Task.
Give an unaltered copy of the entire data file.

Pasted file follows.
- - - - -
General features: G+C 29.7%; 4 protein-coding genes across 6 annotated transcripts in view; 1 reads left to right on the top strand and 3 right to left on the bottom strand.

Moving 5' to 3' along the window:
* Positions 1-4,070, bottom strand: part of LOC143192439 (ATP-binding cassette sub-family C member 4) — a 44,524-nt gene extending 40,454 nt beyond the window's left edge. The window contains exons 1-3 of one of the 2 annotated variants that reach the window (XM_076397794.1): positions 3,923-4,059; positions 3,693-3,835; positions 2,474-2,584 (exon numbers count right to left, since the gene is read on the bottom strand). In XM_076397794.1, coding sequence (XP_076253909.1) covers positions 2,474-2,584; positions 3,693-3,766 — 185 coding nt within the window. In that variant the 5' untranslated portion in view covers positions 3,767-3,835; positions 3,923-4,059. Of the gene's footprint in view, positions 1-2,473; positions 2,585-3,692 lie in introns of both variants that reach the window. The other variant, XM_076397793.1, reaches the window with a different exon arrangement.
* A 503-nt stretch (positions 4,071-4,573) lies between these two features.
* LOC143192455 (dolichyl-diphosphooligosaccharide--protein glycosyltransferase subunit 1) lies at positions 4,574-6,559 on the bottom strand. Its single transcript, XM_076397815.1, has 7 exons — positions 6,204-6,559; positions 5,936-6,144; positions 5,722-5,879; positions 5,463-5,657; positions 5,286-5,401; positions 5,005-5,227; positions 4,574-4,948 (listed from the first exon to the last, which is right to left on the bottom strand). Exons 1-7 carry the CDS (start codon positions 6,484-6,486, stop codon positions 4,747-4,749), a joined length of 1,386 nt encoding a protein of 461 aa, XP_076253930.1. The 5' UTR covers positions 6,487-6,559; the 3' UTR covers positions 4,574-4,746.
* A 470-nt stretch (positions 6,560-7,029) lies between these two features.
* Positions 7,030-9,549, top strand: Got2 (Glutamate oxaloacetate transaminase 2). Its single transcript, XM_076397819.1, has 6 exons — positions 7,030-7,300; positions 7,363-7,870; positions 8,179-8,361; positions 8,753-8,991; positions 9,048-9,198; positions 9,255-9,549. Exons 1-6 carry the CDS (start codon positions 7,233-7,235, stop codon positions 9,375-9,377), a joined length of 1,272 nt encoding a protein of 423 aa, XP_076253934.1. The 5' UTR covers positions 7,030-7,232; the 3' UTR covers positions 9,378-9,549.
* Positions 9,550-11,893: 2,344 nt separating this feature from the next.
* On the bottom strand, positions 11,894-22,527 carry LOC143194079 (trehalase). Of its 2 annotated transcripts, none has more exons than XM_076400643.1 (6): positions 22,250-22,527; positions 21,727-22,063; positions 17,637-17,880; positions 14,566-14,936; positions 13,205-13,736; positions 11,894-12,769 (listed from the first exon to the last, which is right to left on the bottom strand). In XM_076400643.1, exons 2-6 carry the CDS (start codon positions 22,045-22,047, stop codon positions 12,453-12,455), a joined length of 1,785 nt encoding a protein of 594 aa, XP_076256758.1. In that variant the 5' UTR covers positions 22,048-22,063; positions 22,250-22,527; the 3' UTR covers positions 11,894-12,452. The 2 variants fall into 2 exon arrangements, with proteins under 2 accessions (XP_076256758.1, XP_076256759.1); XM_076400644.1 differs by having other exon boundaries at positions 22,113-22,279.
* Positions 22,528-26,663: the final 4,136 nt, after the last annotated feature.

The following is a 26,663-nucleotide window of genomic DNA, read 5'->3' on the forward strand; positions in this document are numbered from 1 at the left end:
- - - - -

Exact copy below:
General features: G+C 29.7%; 4 protein-coding genes across 6 annotated transcripts in view; 1 reads left to right on the top strand and 3 right to left on the bottom strand.

Moving 5' to 3' along the window:
* Positions 1-4,070, bottom strand: part of LOC143192439 (ATP-binding cassette sub-family C member 4) — a 44,524-nt gene extending 40,454 nt beyond the window's left edge. The window contains exons 1-3 of one of the 2 annotated variants that reach the window (XM_076397794.1): positions 3,923-4,059; positions 3,693-3,835; positions 2,474-2,584 (exon numbers count right to left, since the gene is read on the bottom strand). In XM_076397794.1, coding sequence (XP_076253909.1) covers positions 2,474-2,584; positions 3,693-3,766 — 185 coding nt within the window. In that variant the 5' untranslated portion in view covers positions 3,767-3,835; positions 3,923-4,059. Of the gene's footprint in view, positions 1-2,473; positions 2,585-3,692 lie in introns of both variants that reach the window. The other variant, XM_076397793.1, reaches the window with a different exon arrangement.
* A 503-nt stretch (positions 4,071-4,573) lies between these two features.
* LOC143192455 (dolichyl-diphosphooligosaccharide--protein glycosyltransferase subunit 1) lies at positions 4,574-6,559 on the bottom strand. Its single transcript, XM_076397815.1, has 7 exons — positions 6,204-6,559; positions 5,936-6,144; positions 5,722-5,879; positions 5,463-5,657; positions 5,286-5,401; positions 5,005-5,227; positions 4,574-4,948 (listed from the first exon to the last, which is right to left on the bottom strand). Exons 1-7 carry the CDS (start codon positions 6,484-6,486, stop codon positions 4,747-4,749), a joined length of 1,386 nt encoding a protein of 461 aa, XP_076253930.1. The 5' UTR covers positions 6,487-6,559; the 3' UTR covers positions 4,574-4,746.
* A 470-nt stretch (positions 6,560-7,029) lies between these two features.
* Positions 7,030-9,549, top strand: Got2 (Glutamate oxaloacetate transaminase 2). Its single transcript, XM_076397819.1, has 6 exons — positions 7,030-7,300; positions 7,363-7,870; positions 8,179-8,361; positions 8,753-8,991; positions 9,048-9,198; positions 9,255-9,549. Exons 1-6 carry the CDS (start codon positions 7,233-7,235, stop codon positions 9,375-9,377), a joined length of 1,272 nt encoding a protein of 423 aa, XP_076253934.1. The 5' UTR covers positions 7,030-7,232; the 3' UTR covers positions 9,378-9,549.
* Positions 9,550-11,893: 2,344 nt separating this feature from the next.
* On the bottom strand, positions 11,894-22,527 carry LOC143194079 (trehalase). Of its 2 annotated transcripts, none has more exons than XM_076400643.1 (6): positions 22,250-22,527; positions 21,727-22,063; positions 17,637-17,880; positions 14,566-14,936; positions 13,205-13,736; positions 11,894-12,769 (listed from the first exon to the last, which is right to left on the bottom strand). In XM_076400643.1, exons 2-6 carry the CDS (start codon positions 22,045-22,047, stop codon positions 12,453-12,455), a joined length of 1,785 nt encoding a protein of 594 aa, XP_076256758.1. In that variant the 5' UTR covers positions 22,048-22,063; positions 22,250-22,527; the 3' UTR covers positions 11,894-12,452. The 2 variants fall into 2 exon arrangements, with proteins under 2 accessions (XP_076256758.1, XP_076256759.1); XM_076400644.1 differs by having other exon boundaries at positions 22,113-22,279.
* Positions 22,528-26,663: the final 4,136 nt, after the last annotated feature.

The following is a 26,663-nucleotide window of genomic DNA, read 5'->3' on the forward strand; positions in this document are numbered from 1 at the left end: